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Beyond Beauty at Two Temple Place

There's the most amazing exhibition space on the north bank of the Thames. Unknown to even me, a native Londoner, until I came across it in the hallowed pages of Time Out, Two Temple Place is the Gothic fantasy palace of William Waldorf Astor, built at the turn of the 20th century. Every year it flings open its doors for a fleeting few months for an exhibition: this year, the compelling Beyond Beauty: Transforming The Body In Ancient Egypt.

Stepping into the warmth of the first room, the sound of the outside world muffled with omnipresent mahogany panels, the visitor is greeted by an array of artefacts housed in glass cabinets: zoomorphic stone palettes for grinding cosmetics pigments, perfume jars, amulets, polished bronze mirrors and hairpins. This is a collection that far surpasses my own artillery of makeup and jewels and shows just how vital beautification of the self was in Ancient Egypt, even in the afterlife.

I had wrongly believed the first room to be the full extent of the exhibition. Pushing through a door, I came to an intricately carved wooden staircase, its newel posts upgraded to pedestals for lively characters in Stuart costume. A wander up the stairs took me to another rich set of rooms with breathtakingly beautiful stained glass windows, their contents even more impressive than the first.

Morbidly fascinating canopic jars carved in the image of the Four Sons of Horus: monkey, falcon, jackal and human. These were used to house the bodily organs during mummification. 

Naturally, the next set of rooms is absolutely packed with mummies and their accoutrements - from colourful cartonnage cases complete with painted faces and false beards to the later Coptic fayum portraits, so disturbingly life-like that you might think them painted perhaps two or three hundred years ago, rather than relics dating back to mere centuries after Christ.

The mummy room reminded me strongly of my discovery of the Ancient Egyptian collection in the British Museum as a small child, so bewitched by the ancient bundles of rags and desiccated human remains within that I could think of nothing else on subsequent trips to the museum. I still can't help but feel small and awed in the presence of the cases.

This gorgeous gilded mummy mask looks quintessentially Ancient Egyptian, but a glance at the back of his head, inscribed with Greek script rather than hieroglyphs, reveals his provenance: a Roman citizen at a time when the Roman Empire had taken control over Egypt from the Greeks.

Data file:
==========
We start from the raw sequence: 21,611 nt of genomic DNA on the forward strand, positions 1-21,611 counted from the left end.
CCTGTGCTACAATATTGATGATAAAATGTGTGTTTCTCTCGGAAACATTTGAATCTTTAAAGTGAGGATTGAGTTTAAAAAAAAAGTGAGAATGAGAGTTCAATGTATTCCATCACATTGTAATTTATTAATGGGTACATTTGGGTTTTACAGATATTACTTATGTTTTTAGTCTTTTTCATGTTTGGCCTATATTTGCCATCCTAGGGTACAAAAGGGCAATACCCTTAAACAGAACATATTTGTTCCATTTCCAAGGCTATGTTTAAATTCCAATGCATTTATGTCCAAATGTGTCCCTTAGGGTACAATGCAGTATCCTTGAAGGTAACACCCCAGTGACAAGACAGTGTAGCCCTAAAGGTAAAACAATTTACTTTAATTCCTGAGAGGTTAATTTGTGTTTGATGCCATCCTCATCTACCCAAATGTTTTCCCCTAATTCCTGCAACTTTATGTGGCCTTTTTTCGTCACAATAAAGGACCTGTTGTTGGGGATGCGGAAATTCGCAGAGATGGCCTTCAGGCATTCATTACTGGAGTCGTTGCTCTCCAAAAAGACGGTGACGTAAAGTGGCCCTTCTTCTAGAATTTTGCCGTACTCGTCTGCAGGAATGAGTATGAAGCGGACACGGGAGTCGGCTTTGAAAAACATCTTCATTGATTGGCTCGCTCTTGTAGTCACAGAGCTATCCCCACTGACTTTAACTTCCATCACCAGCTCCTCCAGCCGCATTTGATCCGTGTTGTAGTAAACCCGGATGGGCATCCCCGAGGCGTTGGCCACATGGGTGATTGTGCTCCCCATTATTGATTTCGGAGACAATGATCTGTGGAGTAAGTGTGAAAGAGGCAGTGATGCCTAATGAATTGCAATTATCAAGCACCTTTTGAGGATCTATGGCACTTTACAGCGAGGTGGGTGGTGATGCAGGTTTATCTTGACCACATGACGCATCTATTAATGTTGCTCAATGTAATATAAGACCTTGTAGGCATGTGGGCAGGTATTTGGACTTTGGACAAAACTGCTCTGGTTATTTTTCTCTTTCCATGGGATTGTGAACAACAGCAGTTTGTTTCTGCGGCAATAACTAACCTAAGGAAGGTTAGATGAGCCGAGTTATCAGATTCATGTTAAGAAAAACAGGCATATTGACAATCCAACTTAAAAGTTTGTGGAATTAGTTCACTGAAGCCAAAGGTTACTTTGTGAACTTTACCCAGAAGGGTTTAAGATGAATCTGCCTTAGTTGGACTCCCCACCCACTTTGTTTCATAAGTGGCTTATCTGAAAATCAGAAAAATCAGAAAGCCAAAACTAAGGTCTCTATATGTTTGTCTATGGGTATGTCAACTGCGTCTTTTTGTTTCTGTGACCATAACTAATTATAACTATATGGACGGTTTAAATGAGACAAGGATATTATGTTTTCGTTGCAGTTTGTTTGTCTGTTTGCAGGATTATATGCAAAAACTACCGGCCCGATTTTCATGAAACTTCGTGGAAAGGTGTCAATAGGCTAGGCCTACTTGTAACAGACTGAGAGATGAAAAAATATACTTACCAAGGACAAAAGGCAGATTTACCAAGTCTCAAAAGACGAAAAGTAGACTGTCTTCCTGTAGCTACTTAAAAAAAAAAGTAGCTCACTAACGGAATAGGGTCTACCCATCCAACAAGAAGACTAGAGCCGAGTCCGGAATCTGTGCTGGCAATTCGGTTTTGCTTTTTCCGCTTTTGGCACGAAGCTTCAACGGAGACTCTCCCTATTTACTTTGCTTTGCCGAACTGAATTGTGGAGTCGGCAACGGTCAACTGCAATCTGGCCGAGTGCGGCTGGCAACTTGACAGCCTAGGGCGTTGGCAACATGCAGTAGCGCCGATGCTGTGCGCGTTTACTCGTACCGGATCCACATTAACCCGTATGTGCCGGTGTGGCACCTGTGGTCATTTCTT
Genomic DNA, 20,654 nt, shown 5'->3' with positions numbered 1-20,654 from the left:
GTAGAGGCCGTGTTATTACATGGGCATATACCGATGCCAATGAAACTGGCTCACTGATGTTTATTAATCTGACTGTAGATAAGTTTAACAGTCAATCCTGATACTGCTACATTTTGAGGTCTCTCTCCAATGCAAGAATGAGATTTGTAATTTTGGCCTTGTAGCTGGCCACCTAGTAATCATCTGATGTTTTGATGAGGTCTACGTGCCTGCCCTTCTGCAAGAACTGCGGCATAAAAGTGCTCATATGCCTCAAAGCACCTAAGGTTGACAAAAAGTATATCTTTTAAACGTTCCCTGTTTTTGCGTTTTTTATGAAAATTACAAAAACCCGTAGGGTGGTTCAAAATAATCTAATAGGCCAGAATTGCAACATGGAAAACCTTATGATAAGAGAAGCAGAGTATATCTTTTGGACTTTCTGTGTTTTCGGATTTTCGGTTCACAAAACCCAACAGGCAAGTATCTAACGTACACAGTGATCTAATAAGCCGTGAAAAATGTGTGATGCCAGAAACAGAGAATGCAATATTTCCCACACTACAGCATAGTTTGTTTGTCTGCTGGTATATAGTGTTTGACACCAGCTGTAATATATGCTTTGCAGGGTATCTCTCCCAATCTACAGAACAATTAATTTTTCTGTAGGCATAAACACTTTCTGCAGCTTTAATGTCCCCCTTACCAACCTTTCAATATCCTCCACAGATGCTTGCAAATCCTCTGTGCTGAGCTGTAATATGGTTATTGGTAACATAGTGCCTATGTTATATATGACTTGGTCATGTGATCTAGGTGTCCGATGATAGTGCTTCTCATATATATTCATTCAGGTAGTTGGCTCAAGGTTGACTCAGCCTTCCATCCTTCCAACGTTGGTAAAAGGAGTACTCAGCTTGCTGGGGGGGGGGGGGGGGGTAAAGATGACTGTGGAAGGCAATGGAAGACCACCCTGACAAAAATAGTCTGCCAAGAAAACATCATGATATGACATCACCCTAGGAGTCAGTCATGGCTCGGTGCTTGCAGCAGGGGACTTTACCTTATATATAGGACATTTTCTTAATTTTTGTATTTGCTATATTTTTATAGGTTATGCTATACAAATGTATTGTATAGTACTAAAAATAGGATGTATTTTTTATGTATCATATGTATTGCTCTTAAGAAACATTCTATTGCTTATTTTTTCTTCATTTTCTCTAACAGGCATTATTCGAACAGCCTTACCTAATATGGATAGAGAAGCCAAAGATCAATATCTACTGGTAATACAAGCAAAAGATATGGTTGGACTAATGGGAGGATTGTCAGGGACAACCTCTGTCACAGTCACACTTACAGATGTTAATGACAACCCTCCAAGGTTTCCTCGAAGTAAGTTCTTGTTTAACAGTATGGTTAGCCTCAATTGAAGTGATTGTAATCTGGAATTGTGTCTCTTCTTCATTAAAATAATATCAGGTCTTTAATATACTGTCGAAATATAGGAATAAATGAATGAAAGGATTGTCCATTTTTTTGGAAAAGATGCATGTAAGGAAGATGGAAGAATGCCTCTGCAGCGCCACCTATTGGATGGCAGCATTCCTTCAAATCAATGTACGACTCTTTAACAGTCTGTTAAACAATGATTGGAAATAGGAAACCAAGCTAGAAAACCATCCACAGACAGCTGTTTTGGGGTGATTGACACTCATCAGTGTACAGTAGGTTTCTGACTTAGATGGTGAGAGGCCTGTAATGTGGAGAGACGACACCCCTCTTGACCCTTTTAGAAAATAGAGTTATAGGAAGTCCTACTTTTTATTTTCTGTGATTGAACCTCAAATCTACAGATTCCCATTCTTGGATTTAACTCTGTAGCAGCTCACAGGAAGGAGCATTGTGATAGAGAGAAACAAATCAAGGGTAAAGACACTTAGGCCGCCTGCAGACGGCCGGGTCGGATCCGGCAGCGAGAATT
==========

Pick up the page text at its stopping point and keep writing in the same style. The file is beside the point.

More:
I would strongly recommend Beyond Beauty to anyone looking for a day out with a difference in London: whether you're a budding Egyptologist, a beauty junkie interested in examining 2000-year old make-up routines, or simply keen to have a nose around in a beautiful heritage building, there's something for everyone here. The exhibition makes for an intriguing morning or afternoon, whiled away in charming surroundings, and it's totally free. It runs until April 24, so if I've convinced you to have a look you've got plenty of time to see it!

After the afterlife, a spontaneous detour to Soho for noodles at an old favourite. Because bone mummies have to be followed by Bone Daddies.

Petals of salmon sashimi with shiso and lime soy.

Lipsmackingly good chashu pork and corn croquettes.

Spicy miso ramen with pork chashu and silky sesame oil.

T22 topped with mustard leaves, chicken and cock scratchings (keeps straight face).

I've been to Bone Daddies so many times I've stopped counting, and yet I still love it. Although they've stopped doing my favourite ramen (baptised in an unholy amount of miso butter and corn), Bone Daddies continues to deliver as a fun place to come with friends and family for a style of ramen quite unlike the more solemn (and authentic) Kanada-Ya.

Frosty, chewy mochi balls filled with yuzu and matcha ice-cream. Deliciously icy and with a good level of flavour, and though I felt I could have eaten at least three more it was great to finish the meal on such a light note. Ancient Egyptian artefacts and a pseudo-Japanese lunch: a truly multi-cultural day out in London. I couldn't have constructed a more perfect Saturday if I tried.

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